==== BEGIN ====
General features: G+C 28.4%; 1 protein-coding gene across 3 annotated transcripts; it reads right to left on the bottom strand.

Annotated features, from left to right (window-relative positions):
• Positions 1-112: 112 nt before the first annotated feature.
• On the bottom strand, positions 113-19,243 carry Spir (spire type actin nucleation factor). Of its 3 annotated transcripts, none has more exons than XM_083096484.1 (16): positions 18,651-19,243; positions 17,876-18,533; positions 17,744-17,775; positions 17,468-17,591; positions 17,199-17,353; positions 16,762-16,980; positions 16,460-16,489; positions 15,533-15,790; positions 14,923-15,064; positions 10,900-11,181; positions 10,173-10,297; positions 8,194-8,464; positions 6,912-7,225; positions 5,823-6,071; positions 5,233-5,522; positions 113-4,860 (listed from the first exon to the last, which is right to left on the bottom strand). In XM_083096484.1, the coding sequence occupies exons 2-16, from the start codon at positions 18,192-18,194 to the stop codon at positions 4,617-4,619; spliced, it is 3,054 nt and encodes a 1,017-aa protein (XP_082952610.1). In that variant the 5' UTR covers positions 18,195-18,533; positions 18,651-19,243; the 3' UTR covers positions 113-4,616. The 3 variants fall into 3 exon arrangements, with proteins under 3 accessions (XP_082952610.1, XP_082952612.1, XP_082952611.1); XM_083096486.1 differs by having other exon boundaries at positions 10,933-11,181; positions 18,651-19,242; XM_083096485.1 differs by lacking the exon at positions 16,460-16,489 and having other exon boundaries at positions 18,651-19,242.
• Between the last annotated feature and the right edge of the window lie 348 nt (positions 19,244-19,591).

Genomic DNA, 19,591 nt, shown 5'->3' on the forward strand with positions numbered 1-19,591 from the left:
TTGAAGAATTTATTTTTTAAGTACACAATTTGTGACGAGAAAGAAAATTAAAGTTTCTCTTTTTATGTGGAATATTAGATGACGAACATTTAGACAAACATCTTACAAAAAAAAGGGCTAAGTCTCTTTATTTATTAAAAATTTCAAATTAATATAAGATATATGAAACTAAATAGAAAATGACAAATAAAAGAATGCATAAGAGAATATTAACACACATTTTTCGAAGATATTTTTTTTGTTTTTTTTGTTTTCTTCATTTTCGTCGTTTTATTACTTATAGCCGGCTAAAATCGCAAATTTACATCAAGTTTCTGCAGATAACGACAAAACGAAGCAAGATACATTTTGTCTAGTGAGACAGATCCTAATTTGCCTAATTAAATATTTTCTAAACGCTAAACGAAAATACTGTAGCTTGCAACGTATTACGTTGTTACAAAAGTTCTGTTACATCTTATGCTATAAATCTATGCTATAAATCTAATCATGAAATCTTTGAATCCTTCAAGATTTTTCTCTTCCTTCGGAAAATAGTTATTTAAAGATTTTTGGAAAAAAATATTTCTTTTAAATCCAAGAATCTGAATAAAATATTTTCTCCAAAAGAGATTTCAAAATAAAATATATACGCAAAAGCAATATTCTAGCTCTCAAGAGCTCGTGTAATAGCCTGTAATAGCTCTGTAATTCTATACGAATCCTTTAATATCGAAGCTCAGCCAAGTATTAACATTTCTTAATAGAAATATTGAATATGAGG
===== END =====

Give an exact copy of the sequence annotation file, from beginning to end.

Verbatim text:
General features: G+C 28.4%; 1 protein-coding gene across 3 annotated transcripts; it reads right to left on the bottom strand.

Annotated features, from left to right (window-relative positions):
• Positions 1-112: 112 nt before the first annotated feature.
• On the bottom strand, positions 113-19,243 carry Spir (spire type actin nucleation factor). Of its 3 annotated transcripts, none has more exons than XM_083096484.1 (16): positions 18,651-19,243; positions 17,876-18,533; positions 17,744-17,775; positions 17,468-17,591; positions 17,199-17,353; positions 16,762-16,980; positions 16,460-16,489; positions 15,533-15,790; positions 14,923-15,064; positions 10,900-11,181; positions 10,173-10,297; positions 8,194-8,464; positions 6,912-7,225; positions 5,823-6,071; positions 5,233-5,522; positions 113-4,860 (listed from the first exon to the last, which is right to left on the bottom strand). In XM_083096484.1, the coding sequence occupies exons 2-16, from the start codon at positions 18,192-18,194 to the stop codon at positions 4,617-4,619; spliced, it is 3,054 nt and encodes a 1,017-aa protein (XP_082952610.1). In that variant the 5' UTR covers positions 18,195-18,533; positions 18,651-19,243; the 3' UTR covers positions 113-4,616. The 3 variants fall into 3 exon arrangements, with proteins under 3 accessions (XP_082952610.1, XP_082952612.1, XP_082952611.1); XM_083096486.1 differs by having other exon boundaries at positions 10,933-11,181; positions 18,651-19,242; XM_083096485.1 differs by lacking the exon at positions 16,460-16,489 and having other exon boundaries at positions 18,651-19,242.
• Between the last annotated feature and the right edge of the window lie 348 nt (positions 19,244-19,591).

Genomic DNA, 19,591 nt, shown 5'->3' on the forward strand with positions numbered 1-19,591 from the left:
TTGAAGAATTTATTTTTTAAGTACACAATTTGTGACGAGAAAGAAAATTAAAGTTTCTCTTTTTATGTGGAATATTAGATGACGAACATTTAGACAAACATCTTACAAAAAAAAGGGCTAAGTCTCTTTATTTATTAAAAATTTCAAATTAATATAAGATATATGAAACTAAATAGAAAATGACAAATAAAAGAATGCATAAGAGAATATTAACACACATTTTTCGAAGATATTTTTTTTGTTTTTTTTGTTTTCTTCATTTTCGTCGTTTTATTACTTATAGCCGGCTAAAATCGCAAATTTACATCAAGTTTCTGCAGATAACGACAAAACGAAGCAAGATACATTTTGTCTAGTGAGACAGATCCTAATTTGCCTAATTAAATATTTTCTAAACGCTAAACGAAAATACTGTAGCTTGCAACGTATTACGTTGTTACAAAAGTTCTGTTACATCTTATGCTATAAATCTATGCTATAAATCTAATCATGAAATCTTTGAATCCTTCAAGATTTTTCTCTTCCTTCGGAAAATAGTTATTTAAAGATTTTTGGAAAAAAATATTTCTTTTAAATCCAAGAATCTGAATAAAATATTTTCTCCAAAAGAGATTTCAAAATAAAATATATACGCAAAAGCAATATTCTAGCTCTCAAGAGCTCGTGTAATAGCCTGTAATAGCTCTGTAATTCTATACGAATCCTTTAATATCGAAGCTCAGCCAAGTATTAACATTTCTTAATAGAAATATTGAATATGAGG